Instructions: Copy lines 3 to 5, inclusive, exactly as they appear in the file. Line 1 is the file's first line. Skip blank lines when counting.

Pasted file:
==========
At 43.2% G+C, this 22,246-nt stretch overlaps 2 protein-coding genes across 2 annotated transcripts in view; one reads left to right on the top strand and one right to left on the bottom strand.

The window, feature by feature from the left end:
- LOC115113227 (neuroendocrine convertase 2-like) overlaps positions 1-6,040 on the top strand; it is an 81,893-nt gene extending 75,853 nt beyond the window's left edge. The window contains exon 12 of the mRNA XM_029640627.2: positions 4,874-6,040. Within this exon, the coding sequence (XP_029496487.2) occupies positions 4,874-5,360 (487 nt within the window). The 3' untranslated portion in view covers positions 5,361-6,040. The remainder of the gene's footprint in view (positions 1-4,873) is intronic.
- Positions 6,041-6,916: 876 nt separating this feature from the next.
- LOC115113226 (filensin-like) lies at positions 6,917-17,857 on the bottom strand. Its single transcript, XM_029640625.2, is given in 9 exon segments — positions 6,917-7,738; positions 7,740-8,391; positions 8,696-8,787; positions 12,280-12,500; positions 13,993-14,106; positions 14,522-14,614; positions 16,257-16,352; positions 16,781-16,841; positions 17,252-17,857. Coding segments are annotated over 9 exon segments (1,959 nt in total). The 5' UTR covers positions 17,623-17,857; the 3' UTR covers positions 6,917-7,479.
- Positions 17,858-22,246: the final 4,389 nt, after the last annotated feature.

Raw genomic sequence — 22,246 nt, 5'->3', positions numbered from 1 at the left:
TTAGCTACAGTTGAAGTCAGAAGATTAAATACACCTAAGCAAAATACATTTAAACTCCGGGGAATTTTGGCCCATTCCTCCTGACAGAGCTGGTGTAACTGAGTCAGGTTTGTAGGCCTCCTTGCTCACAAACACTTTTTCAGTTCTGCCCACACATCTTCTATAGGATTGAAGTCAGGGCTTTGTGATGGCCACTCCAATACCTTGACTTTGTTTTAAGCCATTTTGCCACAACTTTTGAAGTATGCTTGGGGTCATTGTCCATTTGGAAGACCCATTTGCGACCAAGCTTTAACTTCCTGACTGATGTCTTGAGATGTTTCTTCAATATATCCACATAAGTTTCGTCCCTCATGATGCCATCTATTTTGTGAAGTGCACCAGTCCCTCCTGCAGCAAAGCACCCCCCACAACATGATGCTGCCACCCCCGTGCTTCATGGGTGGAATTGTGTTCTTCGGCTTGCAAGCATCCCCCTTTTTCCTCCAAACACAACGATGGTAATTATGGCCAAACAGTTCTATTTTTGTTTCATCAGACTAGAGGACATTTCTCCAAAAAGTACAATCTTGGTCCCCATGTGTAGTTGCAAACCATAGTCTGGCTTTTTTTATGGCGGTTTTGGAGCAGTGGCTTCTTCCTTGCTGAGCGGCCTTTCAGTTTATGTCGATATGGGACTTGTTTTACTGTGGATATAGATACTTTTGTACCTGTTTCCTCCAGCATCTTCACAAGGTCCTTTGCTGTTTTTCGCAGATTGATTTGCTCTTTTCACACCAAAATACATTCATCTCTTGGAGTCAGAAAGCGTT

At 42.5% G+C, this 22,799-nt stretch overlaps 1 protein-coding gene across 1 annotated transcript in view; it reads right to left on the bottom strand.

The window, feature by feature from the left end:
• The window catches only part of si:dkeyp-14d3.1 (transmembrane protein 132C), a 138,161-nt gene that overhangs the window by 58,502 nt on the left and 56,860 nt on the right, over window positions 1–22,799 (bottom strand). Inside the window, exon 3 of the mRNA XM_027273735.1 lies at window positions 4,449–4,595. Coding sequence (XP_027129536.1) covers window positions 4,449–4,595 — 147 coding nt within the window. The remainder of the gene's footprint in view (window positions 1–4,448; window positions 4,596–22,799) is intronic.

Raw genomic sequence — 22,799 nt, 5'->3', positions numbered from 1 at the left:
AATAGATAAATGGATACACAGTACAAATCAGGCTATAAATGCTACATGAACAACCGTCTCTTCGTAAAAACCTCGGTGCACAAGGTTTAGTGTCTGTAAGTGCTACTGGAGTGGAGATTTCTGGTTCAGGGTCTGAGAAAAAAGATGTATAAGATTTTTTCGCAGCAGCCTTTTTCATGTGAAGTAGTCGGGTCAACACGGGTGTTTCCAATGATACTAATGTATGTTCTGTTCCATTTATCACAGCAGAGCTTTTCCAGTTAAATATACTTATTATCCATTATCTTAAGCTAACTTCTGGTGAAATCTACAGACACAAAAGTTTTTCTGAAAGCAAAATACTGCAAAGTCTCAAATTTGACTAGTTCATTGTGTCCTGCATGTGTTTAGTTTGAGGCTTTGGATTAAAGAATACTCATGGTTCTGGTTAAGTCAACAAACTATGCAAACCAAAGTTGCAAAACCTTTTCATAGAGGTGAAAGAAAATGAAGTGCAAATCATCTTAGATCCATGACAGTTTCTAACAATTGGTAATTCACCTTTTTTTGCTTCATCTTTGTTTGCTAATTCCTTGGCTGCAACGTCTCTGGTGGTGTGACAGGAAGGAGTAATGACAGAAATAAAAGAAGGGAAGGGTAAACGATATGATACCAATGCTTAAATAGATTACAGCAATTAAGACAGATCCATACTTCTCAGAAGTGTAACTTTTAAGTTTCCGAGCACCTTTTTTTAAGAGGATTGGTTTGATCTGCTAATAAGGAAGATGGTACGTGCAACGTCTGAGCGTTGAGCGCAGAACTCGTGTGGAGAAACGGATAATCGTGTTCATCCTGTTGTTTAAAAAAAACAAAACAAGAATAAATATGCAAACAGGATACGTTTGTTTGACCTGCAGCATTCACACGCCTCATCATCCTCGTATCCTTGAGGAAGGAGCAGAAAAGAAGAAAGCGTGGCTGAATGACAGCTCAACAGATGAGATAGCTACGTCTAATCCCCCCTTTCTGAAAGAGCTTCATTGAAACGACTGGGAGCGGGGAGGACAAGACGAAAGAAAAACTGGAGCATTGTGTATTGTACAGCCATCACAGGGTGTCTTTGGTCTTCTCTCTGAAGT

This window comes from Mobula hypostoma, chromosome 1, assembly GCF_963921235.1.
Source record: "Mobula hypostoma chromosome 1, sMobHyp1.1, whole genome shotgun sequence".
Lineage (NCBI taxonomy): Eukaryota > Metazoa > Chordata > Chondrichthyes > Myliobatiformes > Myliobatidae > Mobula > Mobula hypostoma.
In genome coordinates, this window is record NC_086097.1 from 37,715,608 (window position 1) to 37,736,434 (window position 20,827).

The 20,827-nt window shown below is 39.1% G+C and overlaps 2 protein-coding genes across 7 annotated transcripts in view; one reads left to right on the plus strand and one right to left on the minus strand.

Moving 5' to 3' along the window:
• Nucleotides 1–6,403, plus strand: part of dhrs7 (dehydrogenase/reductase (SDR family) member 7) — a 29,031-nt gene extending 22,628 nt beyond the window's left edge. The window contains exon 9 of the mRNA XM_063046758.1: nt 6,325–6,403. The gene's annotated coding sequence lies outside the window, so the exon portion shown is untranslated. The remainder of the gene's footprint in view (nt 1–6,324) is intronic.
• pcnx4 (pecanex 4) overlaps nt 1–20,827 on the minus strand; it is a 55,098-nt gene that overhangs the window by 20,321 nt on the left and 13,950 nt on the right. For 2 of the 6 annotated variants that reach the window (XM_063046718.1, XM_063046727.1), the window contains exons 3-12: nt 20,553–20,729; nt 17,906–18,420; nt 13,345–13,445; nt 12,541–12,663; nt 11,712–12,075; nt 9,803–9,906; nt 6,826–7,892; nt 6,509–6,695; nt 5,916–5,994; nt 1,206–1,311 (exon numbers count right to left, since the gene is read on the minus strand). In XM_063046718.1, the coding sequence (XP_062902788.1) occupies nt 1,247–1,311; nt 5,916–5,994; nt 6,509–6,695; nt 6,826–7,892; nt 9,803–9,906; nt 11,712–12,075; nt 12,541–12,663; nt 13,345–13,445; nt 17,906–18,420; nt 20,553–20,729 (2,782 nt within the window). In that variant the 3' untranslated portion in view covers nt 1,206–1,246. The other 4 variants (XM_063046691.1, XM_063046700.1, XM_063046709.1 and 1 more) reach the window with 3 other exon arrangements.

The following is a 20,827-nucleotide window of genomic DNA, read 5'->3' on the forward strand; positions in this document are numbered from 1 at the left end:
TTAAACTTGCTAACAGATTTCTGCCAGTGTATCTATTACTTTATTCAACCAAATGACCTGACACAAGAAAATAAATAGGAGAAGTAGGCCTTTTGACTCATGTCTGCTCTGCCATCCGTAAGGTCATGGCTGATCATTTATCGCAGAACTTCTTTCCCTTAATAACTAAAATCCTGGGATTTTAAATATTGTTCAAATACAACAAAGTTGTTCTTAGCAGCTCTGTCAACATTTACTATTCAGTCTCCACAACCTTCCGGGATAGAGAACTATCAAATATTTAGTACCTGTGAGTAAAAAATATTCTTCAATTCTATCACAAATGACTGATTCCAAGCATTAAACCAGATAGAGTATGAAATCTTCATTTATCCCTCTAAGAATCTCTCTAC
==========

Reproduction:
- LOC115113227 (neuroendocrine convertase 2-like) overlaps positions 1-6,040 on the top strand; it is an 81,893-nt gene extending 75,853 nt beyond the window's left edge. The window contains exon 12 of the mRNA XM_029640627.2: positions 4,874-6,040. Within this exon, the coding sequence (XP_029496487.2) occupies positions 4,874-5,360 (487 nt within the window). The 3' untranslated portion in view covers positions 5,361-6,040. The remainder of the gene's footprint in view (positions 1-4,873) is intronic.
- Positions 6,041-6,916: 876 nt separating this feature from the next.
- LOC115113226 (filensin-like) lies at positions 6,917-17,857 on the bottom strand. Its single transcript, XM_029640625.2, is given in 9 exon segments — positions 6,917-7,738; positions 7,740-8,391; positions 8,696-8,787; positions 12,280-12,500; positions 13,993-14,106; positions 14,522-14,614; positions 16,257-16,352; positions 16,781-16,841; positions 17,252-17,857. Coding segments are annotated over 9 exon segments (1,959 nt in total). The 5' UTR covers positions 17,623-17,857; the 3' UTR covers positions 6,917-7,479.